Making us more mobile
CNIB celebrates national White Cane Week
Yellowknife (Feb 09/00) - It's hard enough getting down a Yellowknife street when the wind is blowing and the snow is whipping your face, but imagine doing it when you're blind.
With 150 Northern clients -- 25 who are in Yellowknife -- the Canadian National Institute of the Blind (CNIB) is definitely busy. This week is national White Cane Week and today (Wednesday) is the first annual National Braille Day.
"The kinds of services the CNIB provides are things like teaching life skills to persons who are blind or visually impaired," said CNIB regional director Christina Vernon.
"That could be to those who are newly blind, such as an elder, or somebody who has been blind since birth."
She said because of the adverse weather and distances between Northern communities, teaching white cane techniques to clients can be difficult.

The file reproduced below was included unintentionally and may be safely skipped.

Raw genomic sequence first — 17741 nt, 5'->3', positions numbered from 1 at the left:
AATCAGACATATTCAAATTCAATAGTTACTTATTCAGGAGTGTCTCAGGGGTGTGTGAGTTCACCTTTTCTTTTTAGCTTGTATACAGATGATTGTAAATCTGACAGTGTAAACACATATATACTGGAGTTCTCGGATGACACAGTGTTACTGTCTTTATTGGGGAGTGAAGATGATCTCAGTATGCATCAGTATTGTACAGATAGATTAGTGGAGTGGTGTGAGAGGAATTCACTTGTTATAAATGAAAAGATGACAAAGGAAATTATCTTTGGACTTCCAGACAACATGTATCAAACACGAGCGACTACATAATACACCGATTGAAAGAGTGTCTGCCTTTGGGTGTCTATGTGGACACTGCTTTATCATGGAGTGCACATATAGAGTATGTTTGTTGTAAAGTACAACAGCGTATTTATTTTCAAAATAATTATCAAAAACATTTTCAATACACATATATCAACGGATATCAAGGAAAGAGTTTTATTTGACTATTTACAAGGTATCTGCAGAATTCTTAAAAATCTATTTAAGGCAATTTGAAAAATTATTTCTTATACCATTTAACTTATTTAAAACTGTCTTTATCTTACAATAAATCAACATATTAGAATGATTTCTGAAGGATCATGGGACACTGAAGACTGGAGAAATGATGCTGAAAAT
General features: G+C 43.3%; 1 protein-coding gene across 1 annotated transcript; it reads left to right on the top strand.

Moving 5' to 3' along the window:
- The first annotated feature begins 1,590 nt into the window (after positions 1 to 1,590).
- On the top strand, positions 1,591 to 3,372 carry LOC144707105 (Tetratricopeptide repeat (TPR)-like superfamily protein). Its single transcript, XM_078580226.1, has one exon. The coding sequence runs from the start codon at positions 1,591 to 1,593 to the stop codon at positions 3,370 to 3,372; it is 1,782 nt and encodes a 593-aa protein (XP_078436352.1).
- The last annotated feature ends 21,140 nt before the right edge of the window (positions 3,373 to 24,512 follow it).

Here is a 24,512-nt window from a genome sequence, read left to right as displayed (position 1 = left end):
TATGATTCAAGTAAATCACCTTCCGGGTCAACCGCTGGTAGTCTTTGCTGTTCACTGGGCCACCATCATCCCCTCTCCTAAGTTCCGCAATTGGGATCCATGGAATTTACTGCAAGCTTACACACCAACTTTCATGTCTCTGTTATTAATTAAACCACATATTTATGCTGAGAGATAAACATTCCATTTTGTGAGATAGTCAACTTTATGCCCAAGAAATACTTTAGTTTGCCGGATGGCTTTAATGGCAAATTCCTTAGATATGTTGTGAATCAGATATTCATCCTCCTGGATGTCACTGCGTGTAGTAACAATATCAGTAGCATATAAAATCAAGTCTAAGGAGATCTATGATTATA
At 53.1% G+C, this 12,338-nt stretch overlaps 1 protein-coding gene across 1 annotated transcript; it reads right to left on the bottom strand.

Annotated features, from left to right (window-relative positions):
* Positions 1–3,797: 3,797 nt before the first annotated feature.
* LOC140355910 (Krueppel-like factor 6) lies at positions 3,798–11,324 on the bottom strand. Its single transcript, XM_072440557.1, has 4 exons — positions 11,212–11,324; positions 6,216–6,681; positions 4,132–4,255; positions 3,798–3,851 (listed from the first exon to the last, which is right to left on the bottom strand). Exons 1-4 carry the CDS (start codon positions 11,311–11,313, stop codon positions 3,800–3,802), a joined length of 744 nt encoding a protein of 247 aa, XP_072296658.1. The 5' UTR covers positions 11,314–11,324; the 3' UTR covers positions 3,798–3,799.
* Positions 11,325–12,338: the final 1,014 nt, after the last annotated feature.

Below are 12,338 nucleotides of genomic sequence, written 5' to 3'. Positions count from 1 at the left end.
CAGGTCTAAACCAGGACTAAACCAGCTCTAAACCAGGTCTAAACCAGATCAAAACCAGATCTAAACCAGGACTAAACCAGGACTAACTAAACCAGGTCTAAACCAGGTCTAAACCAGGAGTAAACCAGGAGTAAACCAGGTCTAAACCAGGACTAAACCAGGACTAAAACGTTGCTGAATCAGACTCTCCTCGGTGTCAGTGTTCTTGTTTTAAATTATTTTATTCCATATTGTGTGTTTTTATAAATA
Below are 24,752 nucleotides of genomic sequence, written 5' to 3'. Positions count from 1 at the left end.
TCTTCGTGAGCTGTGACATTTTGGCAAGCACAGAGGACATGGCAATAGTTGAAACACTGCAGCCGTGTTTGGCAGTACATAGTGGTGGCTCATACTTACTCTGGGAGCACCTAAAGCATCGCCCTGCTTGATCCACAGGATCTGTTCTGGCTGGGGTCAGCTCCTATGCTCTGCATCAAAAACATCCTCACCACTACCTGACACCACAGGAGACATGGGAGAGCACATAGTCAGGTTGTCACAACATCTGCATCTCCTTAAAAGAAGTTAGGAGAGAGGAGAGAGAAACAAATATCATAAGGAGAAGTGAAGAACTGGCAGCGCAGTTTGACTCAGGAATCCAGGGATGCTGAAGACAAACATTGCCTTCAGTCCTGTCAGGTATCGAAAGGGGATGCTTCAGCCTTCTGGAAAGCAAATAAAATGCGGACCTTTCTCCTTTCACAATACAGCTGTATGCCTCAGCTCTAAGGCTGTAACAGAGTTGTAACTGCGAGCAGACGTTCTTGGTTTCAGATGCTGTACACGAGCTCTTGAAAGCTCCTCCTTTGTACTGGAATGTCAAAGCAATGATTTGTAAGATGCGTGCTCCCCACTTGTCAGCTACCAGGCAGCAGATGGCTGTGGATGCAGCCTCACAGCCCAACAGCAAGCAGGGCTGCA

"In terms of delivering services to our Northern clients, the distances and cost of travel are very challenging," said Vernon.
"Also, blind travellers who use a white cane rely on sidewalks as a means to guide them -- but many of the communities don't have sidewalks so that becomes a challenge."
Grade 7 Weledeh school student Angela Kalluk has been blind since birth. Having a white cane to guide her, she said, gives her confidence.
"There are different kinds of white canes. Mine is called a mobility cane -- it's long so it helps expand my view as I walk," said Kalluk.
"If I'm in an unfamiliar place I need a sighted guide to explain where I am. I like people to describe my surroundings but the white cane tells me where things are."
Vernon said the important thing for people to remember is the only thing different about the visually impaired is that they do things differently.
"Part of what White Cane Week is about is educating people that blind and visually impaired people are capable and able to contribute to the community," said Vernon.
"And Braille Day is about drawing attention to the significance of braille as a literacy tool in the lives of people who are blind."
Braille uses a six-dot system to communicate symbols by touch. Kalluk is a big fan of braille.
"I read lots," said Kalluk.
"One of my favourite books is called The Touch of Light, which is the story of Louis Braille -- who invented Braille 179 years ago."